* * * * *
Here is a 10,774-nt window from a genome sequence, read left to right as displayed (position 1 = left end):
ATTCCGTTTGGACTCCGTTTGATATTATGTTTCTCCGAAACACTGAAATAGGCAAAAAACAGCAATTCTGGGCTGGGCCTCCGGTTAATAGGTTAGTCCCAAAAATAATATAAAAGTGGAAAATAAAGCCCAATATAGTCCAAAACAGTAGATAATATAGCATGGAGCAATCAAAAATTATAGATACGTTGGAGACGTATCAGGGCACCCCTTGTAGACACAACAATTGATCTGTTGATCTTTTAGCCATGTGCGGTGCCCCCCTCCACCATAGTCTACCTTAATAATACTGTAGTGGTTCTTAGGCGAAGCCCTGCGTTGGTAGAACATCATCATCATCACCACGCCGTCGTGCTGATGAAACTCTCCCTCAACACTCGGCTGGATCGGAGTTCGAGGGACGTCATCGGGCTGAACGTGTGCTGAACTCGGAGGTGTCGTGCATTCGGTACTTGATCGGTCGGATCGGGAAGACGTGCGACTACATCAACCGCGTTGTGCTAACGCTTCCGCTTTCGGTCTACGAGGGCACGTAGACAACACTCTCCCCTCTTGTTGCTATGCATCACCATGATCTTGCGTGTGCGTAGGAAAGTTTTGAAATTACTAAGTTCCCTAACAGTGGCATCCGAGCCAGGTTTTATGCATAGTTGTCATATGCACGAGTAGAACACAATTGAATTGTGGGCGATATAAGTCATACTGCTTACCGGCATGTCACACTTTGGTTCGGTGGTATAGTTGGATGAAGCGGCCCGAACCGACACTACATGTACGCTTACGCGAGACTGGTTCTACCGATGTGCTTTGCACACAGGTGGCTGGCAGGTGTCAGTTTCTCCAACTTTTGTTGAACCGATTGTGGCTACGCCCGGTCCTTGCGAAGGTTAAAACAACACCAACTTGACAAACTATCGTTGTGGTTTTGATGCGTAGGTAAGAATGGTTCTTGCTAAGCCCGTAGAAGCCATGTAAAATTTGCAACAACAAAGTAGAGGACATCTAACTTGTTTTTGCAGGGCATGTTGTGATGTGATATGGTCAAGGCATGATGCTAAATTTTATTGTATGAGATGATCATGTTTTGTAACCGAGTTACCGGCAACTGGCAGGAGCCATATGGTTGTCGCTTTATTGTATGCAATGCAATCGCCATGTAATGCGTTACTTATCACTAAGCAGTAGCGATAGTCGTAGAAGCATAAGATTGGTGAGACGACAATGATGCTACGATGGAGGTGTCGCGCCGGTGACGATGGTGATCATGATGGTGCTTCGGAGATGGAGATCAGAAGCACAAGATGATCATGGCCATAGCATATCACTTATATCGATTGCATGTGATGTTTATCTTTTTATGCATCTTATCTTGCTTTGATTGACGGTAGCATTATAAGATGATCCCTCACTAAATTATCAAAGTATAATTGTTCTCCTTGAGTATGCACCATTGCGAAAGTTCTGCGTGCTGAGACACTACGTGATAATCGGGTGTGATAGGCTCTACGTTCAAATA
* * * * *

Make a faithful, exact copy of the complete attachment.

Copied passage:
Here is a 10,774-nt window from a genome sequence, read left to right as displayed (position 1 = left end):
ATTCCGTTTGGACTCCGTTTGATATTATGTTTCTCCGAAACACTGAAATAGGCAAAAAACAGCAATTCTGGGCTGGGCCTCCGGTTAATAGGTTAGTCCCAAAAATAATATAAAAGTGGAAAATAAAGCCCAATATAGTCCAAAACAGTAGATAATATAGCATGGAGCAATCAAAAATTATAGATACGTTGGAGACGTATCAGGGCACCCCTTGTAGACACAACAATTGATCTGTTGATCTTTTAGCCATGTGCGGTGCCCCCCTCCACCATAGTCTACCTTAATAATACTGTAGTGGTTCTTAGGCGAAGCCCTGCGTTGGTAGAACATCATCATCATCACCACGCCGTCGTGCTGATGAAACTCTCCCTCAACACTCGGCTGGATCGGAGTTCGAGGGACGTCATCGGGCTGAACGTGTGCTGAACTCGGAGGTGTCGTGCATTCGGTACTTGATCGGTCGGATCGGGAAGACGTGCGACTACATCAACCGCGTTGTGCTAACGCTTCCGCTTTCGGTCTACGAGGGCACGTAGACAACACTCTCCCCTCTTGTTGCTATGCATCACCATGATCTTGCGTGTGCGTAGGAAAGTTTTGAAATTACTAAGTTCCCTAACAGTGGCATCCGAGCCAGGTTTTATGCATAGTTGTCATATGCACGAGTAGAACACAATTGAATTGTGGGCGATATAAGTCATACTGCTTACCGGCATGTCACACTTTGGTTCGGTGGTATAGTTGGATGAAGCGGCCCGAACCGACACTACATGTACGCTTACGCGAGACTGGTTCTACCGATGTGCTTTGCACACAGGTGGCTGGCAGGTGTCAGTTTCTCCAACTTTTGTTGAACCGATTGTGGCTACGCCCGGTCCTTGCGAAGGTTAAAACAACACCAACTTGACAAACTATCGTTGTGGTTTTGATGCGTAGGTAAGAATGGTTCTTGCTAAGCCCGTAGAAGCCATGTAAAATTTGCAACAACAAAGTAGAGGACATCTAACTTGTTTTTGCAGGGCATGTTGTGATGTGATATGGTCAAGGCATGATGCTAAATTTTATTGTATGAGATGATCATGTTTTGTAACCGAGTTACCGGCAACTGGCAGGAGCCATATGGTTGTCGCTTTATTGTATGCAATGCAATCGCCATGTAATGCGTTACTTATCACTAAGCAGTAGCGATAGTCGTAGAAGCATAAGATTGGTGAGACGACAATGATGCTACGATGGAGGTGTCGCGCCGGTGACGATGGTGATCATGATGGTGCTTCGGAGATGGAGATCAGAAGCACAAGATGATCATGGCCATAGCATATCACTTATATCGATTGCATGTGATGTTTATCTTTTTATGCATCTTATCTTGCTTTGATTGACGGTAGCATTATAAGATGATCCCTCACTAAATTATCAAAGTATAATTGTTCTCCTTGAGTATGCACCATTGCGAAAGTTCTGCGTGCTGAGACACTACGTGATAATCGGGTGTGATAGGCTCTACGTTCAAATA